Alimony Reform in New Jersey

Probably everyone that’s been involved in or around a divorce has heard the old cliche, “It’s cheaper to keep her.”  One of the banes of divorces is the payment of alimony, a system a growing number of grassroots organizations in the United States say is antiquated and should be updated for the 21st Century. They have a good point – the concept goes back to the Babylonian reign of Hammurabi. Thousands of years.

It’s not the concept of alimony itself that has the groups’ ire: It’s the concept of lifetime alimony, where one spouse (most commonly and traditionally the man) supports their ex for the duration of their post-married life.

New Jersey Alimony Reform (NJAR), an organization advocating for changes to alimony laws, held a conference at Rutgers University on June 9th entitled “Alimony Reform: Fair Laws for the 21st Century.” The event brought together activists from Massachusetts, Connecticut, Florida, and New Jersey to discuss the changing views about permanent alimony in today’s society and the role of concerned citizens in shaping public policy.

“These laws are harsh enough to bankrupt alimony payers and send them to jail,” said NJAR President Tom Leustek, in a prepared statement preceding the event. “Our objective is to bring alimony laws out of the 1950s, when men were the breadwinners, women were housewives, and Father Knows Best played on black and white televisions.”

The NJAR mission statement is explained on the group’s website, njalimonyreform.org: “Today’s NJ alimony laws are oppressive. They are harsh enough to force the money-earner into bankruptcy, incarceration, to leave the country, or worse.  All this the result of lifetime alimony. Why should anyone be forced to pay 50 or more years of lifetime alimony after having been married for just 10 years?”

The group contends that, since New Jersey alimony laws were mostly established in the 1940’s and 1950’s, when virtually all women were stay-at-home mothers and men were the family breadwinner and few career opportunities existed for women, alimony laws were necessary to ensure that divorced wives didn’t have to collect welfare. Times have changed, they say, with women flooding into the workplace and making up half of the workforce. The idea that a divorced woman can’t support herself and needs lifetime alimony payments from her ex-husband is an old fashioned idea.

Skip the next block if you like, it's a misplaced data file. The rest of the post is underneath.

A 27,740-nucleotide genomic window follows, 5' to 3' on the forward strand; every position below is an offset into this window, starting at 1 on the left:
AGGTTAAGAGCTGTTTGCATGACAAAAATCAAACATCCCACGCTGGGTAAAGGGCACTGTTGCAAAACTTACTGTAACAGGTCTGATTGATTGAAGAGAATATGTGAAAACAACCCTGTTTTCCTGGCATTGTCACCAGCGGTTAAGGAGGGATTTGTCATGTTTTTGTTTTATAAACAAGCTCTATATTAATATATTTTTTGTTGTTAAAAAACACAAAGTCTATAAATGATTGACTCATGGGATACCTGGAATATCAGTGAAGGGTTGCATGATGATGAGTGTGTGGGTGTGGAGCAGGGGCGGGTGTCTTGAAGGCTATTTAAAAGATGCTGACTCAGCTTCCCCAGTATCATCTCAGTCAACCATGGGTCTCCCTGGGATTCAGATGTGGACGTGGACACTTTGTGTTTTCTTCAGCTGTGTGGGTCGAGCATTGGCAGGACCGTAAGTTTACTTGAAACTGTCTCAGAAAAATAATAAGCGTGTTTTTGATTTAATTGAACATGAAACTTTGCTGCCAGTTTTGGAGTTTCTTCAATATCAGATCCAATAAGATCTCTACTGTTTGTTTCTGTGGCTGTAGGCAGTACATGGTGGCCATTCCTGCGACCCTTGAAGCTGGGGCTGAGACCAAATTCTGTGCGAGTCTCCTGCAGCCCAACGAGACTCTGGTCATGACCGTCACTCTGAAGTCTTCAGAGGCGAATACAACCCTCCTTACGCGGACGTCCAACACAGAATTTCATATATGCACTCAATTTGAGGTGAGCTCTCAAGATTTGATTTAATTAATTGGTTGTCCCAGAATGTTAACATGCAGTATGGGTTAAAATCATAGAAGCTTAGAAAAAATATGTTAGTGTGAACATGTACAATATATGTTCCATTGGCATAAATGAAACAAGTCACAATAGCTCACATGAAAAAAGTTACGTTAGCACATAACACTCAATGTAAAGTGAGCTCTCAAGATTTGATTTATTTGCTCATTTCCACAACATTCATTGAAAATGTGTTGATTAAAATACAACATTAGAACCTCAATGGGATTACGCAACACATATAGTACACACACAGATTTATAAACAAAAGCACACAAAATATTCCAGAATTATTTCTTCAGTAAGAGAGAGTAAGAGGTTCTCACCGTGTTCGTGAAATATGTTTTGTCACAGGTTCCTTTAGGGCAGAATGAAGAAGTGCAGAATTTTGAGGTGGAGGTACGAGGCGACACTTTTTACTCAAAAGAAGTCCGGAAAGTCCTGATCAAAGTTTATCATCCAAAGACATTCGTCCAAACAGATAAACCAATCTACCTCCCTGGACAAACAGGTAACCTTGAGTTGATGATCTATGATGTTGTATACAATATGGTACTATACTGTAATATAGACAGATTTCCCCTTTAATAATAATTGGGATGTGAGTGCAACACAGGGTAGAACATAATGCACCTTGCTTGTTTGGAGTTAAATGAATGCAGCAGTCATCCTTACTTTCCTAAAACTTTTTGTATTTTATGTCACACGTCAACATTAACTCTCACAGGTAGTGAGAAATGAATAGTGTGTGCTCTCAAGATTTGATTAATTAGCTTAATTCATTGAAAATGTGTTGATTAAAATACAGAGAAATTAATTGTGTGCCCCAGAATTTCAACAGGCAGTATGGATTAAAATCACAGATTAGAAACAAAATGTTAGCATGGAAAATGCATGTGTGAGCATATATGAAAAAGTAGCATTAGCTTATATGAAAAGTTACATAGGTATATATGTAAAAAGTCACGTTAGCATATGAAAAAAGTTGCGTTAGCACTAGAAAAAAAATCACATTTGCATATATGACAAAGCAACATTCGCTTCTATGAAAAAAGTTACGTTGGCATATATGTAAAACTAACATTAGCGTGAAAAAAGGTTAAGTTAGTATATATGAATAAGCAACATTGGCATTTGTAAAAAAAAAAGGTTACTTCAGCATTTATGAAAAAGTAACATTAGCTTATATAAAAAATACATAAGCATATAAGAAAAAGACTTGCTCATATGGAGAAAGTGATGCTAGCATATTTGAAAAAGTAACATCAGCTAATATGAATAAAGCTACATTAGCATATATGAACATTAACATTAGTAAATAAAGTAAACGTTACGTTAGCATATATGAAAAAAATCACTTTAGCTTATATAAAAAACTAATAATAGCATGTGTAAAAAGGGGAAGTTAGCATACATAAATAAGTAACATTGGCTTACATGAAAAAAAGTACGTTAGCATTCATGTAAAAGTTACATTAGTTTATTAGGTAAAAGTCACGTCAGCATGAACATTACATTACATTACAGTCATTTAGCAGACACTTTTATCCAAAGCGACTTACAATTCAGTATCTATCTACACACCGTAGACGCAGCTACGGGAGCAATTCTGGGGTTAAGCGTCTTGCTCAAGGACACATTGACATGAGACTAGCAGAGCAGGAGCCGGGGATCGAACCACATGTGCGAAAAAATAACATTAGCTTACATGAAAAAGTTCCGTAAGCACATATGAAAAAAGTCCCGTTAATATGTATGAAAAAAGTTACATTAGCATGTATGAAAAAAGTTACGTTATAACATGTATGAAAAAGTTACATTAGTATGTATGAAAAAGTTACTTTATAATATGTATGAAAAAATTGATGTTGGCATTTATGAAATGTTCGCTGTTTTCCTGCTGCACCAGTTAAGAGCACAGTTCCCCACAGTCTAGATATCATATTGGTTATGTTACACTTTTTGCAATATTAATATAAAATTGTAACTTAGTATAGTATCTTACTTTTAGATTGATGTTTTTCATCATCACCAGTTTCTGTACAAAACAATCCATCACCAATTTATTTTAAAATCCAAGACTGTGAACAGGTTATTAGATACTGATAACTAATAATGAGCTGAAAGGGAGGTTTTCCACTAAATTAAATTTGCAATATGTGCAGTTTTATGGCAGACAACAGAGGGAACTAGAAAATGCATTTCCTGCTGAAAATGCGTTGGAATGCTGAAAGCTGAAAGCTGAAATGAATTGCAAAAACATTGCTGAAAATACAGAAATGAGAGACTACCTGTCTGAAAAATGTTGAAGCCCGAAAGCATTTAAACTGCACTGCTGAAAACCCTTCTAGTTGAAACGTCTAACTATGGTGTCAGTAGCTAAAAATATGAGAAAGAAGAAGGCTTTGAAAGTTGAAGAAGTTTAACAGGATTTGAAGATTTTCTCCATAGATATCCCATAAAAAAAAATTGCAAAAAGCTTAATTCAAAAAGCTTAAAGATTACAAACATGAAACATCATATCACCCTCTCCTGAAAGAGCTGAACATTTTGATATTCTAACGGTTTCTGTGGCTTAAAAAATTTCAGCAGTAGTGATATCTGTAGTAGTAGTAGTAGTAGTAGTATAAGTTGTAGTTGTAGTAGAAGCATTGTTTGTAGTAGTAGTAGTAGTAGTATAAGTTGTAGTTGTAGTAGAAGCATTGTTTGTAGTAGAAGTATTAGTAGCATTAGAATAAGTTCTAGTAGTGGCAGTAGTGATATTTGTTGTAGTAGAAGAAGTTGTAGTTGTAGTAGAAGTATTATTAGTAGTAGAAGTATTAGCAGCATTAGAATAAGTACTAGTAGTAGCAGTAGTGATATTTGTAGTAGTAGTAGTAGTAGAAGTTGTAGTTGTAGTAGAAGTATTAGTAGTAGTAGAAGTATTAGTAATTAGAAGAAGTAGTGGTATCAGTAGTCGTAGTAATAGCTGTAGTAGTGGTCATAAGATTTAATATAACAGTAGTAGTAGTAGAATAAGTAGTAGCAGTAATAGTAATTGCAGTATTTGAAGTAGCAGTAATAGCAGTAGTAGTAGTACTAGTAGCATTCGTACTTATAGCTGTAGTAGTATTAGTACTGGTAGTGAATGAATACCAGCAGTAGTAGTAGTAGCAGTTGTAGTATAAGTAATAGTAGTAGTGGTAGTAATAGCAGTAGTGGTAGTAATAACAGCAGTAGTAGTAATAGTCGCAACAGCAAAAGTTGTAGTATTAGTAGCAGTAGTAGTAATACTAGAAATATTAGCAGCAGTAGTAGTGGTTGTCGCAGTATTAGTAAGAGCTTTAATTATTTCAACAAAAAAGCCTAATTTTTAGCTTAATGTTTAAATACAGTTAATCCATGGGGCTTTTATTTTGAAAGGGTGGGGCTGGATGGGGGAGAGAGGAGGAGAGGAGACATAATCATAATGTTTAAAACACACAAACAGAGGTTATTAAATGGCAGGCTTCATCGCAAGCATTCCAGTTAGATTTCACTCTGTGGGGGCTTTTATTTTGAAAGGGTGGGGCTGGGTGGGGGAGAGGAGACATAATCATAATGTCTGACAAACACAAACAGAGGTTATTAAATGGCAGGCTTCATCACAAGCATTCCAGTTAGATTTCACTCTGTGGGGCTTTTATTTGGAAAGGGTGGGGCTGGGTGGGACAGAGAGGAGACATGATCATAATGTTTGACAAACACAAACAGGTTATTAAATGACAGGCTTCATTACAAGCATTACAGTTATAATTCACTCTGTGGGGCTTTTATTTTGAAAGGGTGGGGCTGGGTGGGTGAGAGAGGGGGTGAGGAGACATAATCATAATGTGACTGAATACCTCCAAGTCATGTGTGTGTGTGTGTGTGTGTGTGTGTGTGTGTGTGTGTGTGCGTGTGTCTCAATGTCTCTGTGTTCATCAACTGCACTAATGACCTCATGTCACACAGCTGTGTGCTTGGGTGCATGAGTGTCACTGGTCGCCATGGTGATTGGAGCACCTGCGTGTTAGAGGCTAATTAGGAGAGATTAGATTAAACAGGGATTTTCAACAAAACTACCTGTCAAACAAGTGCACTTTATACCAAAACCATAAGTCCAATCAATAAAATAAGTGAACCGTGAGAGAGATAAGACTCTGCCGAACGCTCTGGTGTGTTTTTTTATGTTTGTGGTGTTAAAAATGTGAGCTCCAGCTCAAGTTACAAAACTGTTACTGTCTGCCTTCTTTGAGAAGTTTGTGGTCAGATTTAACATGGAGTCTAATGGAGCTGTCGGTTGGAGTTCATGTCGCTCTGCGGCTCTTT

Few clear statistics about alimony exist but a look at the New Jersey’s records show that while only about 25,000 people out of 280,000 divorced spouses pay alimony in the Garden State, those who do pay a significant sum. According to the U.S. Census there are 560,000 divorced people in New Jersey and there were about 20,000 divorces in 2011. Child support is much more commonly awarded than alimony in divorce judgments. In 2009, 25,000 people reported paying $535 million on their state tax returns, according to the New Jersey State Treasury’s Statistics of Income report. Alimony payments are tax deductible in New Jersey. That’s an average of $21,406 per tax return, and some estimates show 97 percent of alimony payers to be men.

Making their case for the unfairness of the current system, NJAR advocates cite numerous cases of spouses, typically men, who are forced to continue paying alimony decades after a divorce and long after retirement or disability to a spouse who they contend never tried to get a job. Leustek maintained it can take between two and four years after a person loses a job before a judge will relieve him of his responsibility to pay alimony.

“These are well-meaning, hard-working people who have never been in trouble with the law, except that they married badly and lost a job,” he said. “They were unable to pay alimony and a judge put them in jail.”

 

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